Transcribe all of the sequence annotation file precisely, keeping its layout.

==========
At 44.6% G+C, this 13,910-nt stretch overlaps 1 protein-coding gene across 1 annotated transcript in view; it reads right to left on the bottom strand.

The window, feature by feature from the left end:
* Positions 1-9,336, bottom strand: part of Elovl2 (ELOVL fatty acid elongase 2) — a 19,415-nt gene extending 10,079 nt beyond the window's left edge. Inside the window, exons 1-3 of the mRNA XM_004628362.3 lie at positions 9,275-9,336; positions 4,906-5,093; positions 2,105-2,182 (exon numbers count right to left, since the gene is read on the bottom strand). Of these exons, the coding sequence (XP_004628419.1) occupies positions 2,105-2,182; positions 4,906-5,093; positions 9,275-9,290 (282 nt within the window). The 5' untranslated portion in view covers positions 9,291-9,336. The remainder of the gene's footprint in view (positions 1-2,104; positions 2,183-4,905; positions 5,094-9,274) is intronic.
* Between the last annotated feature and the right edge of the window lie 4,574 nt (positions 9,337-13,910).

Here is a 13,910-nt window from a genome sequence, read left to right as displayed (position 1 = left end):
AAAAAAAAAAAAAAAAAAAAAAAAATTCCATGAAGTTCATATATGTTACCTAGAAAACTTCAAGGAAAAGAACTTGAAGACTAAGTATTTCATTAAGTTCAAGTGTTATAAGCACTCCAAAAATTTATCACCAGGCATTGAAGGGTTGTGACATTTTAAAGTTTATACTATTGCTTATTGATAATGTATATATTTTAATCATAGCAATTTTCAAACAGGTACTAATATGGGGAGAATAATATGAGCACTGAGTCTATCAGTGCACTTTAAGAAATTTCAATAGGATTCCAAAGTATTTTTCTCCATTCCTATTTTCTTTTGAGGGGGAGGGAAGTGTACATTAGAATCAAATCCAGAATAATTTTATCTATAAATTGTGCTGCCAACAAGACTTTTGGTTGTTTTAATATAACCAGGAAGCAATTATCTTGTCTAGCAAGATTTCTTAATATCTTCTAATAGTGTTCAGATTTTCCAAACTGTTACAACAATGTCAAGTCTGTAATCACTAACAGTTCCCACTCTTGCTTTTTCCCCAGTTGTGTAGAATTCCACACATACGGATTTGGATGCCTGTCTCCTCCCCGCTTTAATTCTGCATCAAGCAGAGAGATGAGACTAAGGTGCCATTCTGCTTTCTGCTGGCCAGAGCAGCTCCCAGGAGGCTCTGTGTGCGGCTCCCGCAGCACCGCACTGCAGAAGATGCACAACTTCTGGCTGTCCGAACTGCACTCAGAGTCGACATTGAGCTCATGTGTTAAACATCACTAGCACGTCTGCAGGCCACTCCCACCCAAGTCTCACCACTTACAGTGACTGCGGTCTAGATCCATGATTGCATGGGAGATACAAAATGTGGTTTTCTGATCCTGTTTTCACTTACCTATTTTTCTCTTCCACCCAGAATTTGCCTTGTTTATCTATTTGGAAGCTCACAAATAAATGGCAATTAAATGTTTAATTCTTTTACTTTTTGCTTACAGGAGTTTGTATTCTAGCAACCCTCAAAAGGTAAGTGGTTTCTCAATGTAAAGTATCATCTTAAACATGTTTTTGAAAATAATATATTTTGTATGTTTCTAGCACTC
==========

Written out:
At 44.6% G+C, this 13,910-nt stretch overlaps 1 protein-coding gene across 1 annotated transcript in view; it reads right to left on the bottom strand.

The window, feature by feature from the left end:
* Positions 1-9,336, bottom strand: part of Elovl2 (ELOVL fatty acid elongase 2) — a 19,415-nt gene extending 10,079 nt beyond the window's left edge. Inside the window, exons 1-3 of the mRNA XM_004628362.3 lie at positions 9,275-9,336; positions 4,906-5,093; positions 2,105-2,182 (exon numbers count right to left, since the gene is read on the bottom strand). Of these exons, the coding sequence (XP_004628419.1) occupies positions 2,105-2,182; positions 4,906-5,093; positions 9,275-9,290 (282 nt within the window). The 5' untranslated portion in view covers positions 9,291-9,336. The remainder of the gene's footprint in view (positions 1-2,104; positions 2,183-4,905; positions 5,094-9,274) is intronic.
* Between the last annotated feature and the right edge of the window lie 4,574 nt (positions 9,337-13,910).

Here is a 13,910-nt window from a genome sequence, read left to right as displayed (position 1 = left end):
AAAAAAAAAAAAAAAAAAAAAAAAATTCCATGAAGTTCATATATGTTACCTAGAAAACTTCAAGGAAAAGAACTTGAAGACTAAGTATTTCATTAAGTTCAAGTGTTATAAGCACTCCAAAAATTTATCACCAGGCATTGAAGGGTTGTGACATTTTAAAGTTTATACTATTGCTTATTGATAATGTATATATTTTAATCATAGCAATTTTCAAACAGGTACTAATATGGGGAGAATAATATGAGCACTGAGTCTATCAGTGCACTTTAAGAAATTTCAATAGGATTCCAAAGTATTTTTCTCCATTCCTATTTTCTTTTGAGGGGGAGGGAAGTGTACATTAGAATCAAATCCAGAATAATTTTATCTATAAATTGTGCTGCCAACAAGACTTTTGGTTGTTTTAATATAACCAGGAAGCAATTATCTTGTCTAGCAAGATTTCTTAATATCTTCTAATAGTGTTCAGATTTTCCAAACTGTTACAACAATGTCAAGTCTGTAATCACTAACAGTTCCCACTCTTGCTTTTTCCCCAGTTGTGTAGAATTCCACACATACGGATTTGGATGCCTGTCTCCTCCCCGCTTTAATTCTGCATCAAGCAGAGAGATGAGACTAAGGTGCCATTCTGCTTTCTGCTGGCCAGAGCAGCTCCCAGGAGGCTCTGTGTGCGGCTCCCGCAGCACCGCACTGCAGAAGATGCACAACTTCTGGCTGTCCGAACTGCACTCAGAGTCGACATTGAGCTCATGTGTTAAACATCACTAGCACGTCTGCAGGCCACTCCCACCCAAGTCTCACCACTTACAGTGACTGCGGTCTAGATCCATGATTGCATGGGAGATACAAAATGTGGTTTTCTGATCCTGTTTTCACTTACCTATTTTTCTCTTCCACCCAGAATTTGCCTTGTTTATCTATTTGGAAGCTCACAAATAAATGGCAATTAAATGTTTAATTCTTTTACTTTTTGCTTACAGGAGTTTGTATTCTAGCAACCCTCAAAAGGTAAGTGGTTTCTCAATGTAAAGTATCATCTTAAACATGTTTTTGAAAATAATATATTTTGTATGTTTCTAGCACTC